Purchasing Christmas gifts for all your loved ones can lead to a happy season.
The commercialization of the season encourages you to buy-buy, which means that many of us spend too much or even become indebted. Your gifts may bring a smile to your face – but at what price?
Think about some of your holiday shopping plans if you want to survive Christmas on a budget. Here are seven tactics that you can spend less.
7 Gifting Strategies to celebrate Christmas on a budget
1. Shopping with cash.
Embrace a Cash Envelope Budget for holiday expenses. Find out how much you would like to spend on gifts this year and deduct this amount from your bank account. Then pay gifts only with this cash. Once the money is gone, the time has come. Leave your debit and credit cards at home if you think you're tempted to swipe. You will be forced to think strategically about what you are buying, but thankfully you are not exceeding your budget.
2. Limit your Christmas list.
Be selective of who you buy gifts for. You may get something for your parents, but do not give gifts to your siblings. Let your loved ones know that you are celebrating Christmas on a budget this year. If you want to minimize the inconvenience of having nothing to exchange, you can get a box of Christmas cards, write a sweet personal message in the box, and stick a candy cane on the envelope.
3. Join the group and place your Christmas shopping list.
This can be done in different ways. You can choose a gift to gift a group of people – like a family board game for your nieces and nephews – instead of buying each one of them. You could attend a secret Santa Claus or similar gift exchange with a nominal spending threshold. Or you can make a group make a larger purchase. For example, if you want to buy a present for your child's teacher, have some parents donate a few dollars to get something nice.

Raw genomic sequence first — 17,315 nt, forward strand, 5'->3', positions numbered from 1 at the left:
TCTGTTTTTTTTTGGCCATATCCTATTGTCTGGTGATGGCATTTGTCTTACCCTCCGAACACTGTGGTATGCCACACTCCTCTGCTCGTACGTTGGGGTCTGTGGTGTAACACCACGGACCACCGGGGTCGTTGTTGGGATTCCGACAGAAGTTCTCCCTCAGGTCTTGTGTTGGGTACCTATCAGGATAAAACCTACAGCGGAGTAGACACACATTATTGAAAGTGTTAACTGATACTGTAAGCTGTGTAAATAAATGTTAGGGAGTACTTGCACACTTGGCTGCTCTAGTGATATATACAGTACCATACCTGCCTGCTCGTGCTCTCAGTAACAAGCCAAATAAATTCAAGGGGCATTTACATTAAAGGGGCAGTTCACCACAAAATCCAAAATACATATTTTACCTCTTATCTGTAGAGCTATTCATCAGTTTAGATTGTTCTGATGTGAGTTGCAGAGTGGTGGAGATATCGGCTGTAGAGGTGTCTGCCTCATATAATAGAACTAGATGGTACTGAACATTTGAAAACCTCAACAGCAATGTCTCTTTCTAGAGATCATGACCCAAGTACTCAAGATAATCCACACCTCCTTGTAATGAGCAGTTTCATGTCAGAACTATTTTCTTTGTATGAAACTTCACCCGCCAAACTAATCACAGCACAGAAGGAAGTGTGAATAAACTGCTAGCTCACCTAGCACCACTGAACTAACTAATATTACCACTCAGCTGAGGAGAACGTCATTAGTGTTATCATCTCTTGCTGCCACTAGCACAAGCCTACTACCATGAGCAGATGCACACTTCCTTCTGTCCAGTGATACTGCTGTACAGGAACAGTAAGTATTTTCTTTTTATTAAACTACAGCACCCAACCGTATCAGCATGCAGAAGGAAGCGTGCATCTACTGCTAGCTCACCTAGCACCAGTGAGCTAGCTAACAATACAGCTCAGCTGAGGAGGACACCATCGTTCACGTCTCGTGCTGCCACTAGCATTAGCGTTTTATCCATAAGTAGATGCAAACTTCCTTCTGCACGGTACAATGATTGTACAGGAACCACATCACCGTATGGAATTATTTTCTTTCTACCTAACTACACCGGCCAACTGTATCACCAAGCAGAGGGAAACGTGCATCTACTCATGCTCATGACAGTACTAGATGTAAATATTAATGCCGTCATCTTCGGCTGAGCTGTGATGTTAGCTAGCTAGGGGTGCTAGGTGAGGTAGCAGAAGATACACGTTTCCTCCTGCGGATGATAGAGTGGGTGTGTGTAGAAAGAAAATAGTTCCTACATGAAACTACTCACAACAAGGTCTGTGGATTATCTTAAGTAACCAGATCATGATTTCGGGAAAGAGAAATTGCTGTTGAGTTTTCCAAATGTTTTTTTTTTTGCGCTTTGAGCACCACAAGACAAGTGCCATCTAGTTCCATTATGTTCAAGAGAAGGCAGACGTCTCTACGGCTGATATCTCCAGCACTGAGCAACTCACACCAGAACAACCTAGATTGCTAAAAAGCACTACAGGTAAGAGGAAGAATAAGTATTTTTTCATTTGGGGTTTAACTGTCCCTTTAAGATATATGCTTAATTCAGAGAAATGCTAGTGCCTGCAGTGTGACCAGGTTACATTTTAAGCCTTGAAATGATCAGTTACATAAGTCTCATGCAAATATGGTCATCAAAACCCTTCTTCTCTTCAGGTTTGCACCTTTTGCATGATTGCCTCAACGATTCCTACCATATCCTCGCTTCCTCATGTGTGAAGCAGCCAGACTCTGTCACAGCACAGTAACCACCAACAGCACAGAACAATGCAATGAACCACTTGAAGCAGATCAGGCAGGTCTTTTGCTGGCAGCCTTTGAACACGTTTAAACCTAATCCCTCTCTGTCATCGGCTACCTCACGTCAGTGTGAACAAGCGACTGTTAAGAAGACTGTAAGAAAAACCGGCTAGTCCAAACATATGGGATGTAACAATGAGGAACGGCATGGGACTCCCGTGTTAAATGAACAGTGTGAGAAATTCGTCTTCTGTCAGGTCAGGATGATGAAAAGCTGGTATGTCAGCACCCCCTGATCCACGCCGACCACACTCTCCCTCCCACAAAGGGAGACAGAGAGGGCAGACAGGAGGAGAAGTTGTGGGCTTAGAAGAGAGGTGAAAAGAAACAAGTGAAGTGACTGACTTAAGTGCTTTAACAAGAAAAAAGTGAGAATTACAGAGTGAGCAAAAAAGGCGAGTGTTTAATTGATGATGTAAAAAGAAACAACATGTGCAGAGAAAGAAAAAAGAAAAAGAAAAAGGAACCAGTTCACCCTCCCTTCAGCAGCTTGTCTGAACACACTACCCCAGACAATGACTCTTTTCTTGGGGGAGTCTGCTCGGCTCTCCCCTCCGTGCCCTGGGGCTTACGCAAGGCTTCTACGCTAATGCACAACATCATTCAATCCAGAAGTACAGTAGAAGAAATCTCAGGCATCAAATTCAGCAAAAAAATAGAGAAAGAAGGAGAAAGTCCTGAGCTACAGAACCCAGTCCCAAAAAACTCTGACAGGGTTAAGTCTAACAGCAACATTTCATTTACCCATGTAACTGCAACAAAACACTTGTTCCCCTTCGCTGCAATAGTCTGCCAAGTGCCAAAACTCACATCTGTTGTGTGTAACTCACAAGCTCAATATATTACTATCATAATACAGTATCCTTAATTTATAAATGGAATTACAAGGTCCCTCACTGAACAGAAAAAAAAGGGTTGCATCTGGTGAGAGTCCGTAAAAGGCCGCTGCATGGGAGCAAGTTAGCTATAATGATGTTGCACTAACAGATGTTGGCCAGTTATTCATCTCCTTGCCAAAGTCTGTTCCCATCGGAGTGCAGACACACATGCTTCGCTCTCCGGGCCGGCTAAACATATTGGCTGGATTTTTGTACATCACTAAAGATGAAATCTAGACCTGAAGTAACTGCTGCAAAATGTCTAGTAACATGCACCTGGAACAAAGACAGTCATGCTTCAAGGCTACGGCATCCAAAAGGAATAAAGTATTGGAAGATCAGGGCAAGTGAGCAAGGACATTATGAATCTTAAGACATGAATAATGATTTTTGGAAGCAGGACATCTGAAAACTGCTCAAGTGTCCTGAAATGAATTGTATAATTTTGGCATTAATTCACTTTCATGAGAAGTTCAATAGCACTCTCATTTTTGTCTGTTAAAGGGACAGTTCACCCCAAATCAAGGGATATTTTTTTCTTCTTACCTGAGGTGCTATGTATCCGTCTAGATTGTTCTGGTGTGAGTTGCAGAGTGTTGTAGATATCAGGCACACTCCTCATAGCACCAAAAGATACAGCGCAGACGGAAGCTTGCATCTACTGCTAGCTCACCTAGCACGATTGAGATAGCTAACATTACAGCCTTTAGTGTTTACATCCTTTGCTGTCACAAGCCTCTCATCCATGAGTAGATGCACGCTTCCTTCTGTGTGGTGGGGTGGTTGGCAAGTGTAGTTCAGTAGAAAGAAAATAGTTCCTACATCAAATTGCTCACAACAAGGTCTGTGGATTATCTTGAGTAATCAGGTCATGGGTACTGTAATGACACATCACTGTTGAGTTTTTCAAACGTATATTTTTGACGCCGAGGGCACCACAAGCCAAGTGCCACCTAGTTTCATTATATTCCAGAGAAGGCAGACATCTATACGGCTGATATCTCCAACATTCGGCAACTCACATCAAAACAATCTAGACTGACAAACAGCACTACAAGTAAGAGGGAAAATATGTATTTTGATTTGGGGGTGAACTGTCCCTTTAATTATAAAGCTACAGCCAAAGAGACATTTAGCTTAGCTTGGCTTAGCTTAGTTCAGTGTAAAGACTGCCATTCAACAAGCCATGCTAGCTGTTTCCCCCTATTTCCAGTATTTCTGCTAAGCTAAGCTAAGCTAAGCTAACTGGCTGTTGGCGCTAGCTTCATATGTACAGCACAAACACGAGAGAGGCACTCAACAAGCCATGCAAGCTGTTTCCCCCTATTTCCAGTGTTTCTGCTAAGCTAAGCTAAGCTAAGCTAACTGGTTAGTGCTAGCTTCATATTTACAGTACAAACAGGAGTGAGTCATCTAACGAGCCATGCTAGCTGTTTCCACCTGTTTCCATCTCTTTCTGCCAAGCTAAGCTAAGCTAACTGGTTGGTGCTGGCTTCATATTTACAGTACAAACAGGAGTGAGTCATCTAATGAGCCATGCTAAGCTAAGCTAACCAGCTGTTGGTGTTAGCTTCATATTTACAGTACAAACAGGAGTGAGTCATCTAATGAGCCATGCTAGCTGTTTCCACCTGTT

4. Try the four-gift rule.
If you tend to spend too much on your children, you'll look slimmer this year. Just buy four things instead of removing everything from your kids' wish list – something they want, something they need, something to wear, and something to read. Your children will still receive a variety of gifts (and probably additional things from their grandparents), and from December 25 you will no longer be charged credit card fees.
5. Used to shop.
A gift does not have to be brand new to be new to the recipient. Think of vintage clothing for your fashion-conscious friend, or softly loved toys for your toddler who does not even know it's second-hand. According to a recent survey of the used-car app Mercari, three out of five Americans feel comfortable giving a second-hand gift. One thing about used treasures: you do not even have to buy something. Get an overview of unused items you have at home, or see if there's anything interesting to get from your local Buy Nothing Group.
These advantages and disadvantages Christmas shopping in a Thrift shop helps you to choose the perfect second hand gift.
6. Make your own gifts.
For every skill level there is a DIY Christmas present (or a DIY gift for stockings). Add hot cocoa mix to the jars to celebrate Christmas on a budget. Knit a scarf if you are a seasoned hobbyist. Although you still spend money on supplies, you are likely to pay less than equivalents purchased in the store. And homemade gifts show the thought you put into the gift – and it's the thought that counts.
7. Rethink the experience gift.
Deciding on experiences and not material items is becoming more and more popular, but concert tickets or theme park passes are no easier on the wallet. Instead, think about your abilities to find out what you can offer your family and friends that can not be wrapped and tied with a bow. Repeat your best friend's CV or hold a single cookery course for your brother.
Nicole Dow is a senior writer with The Penny Hoarder.
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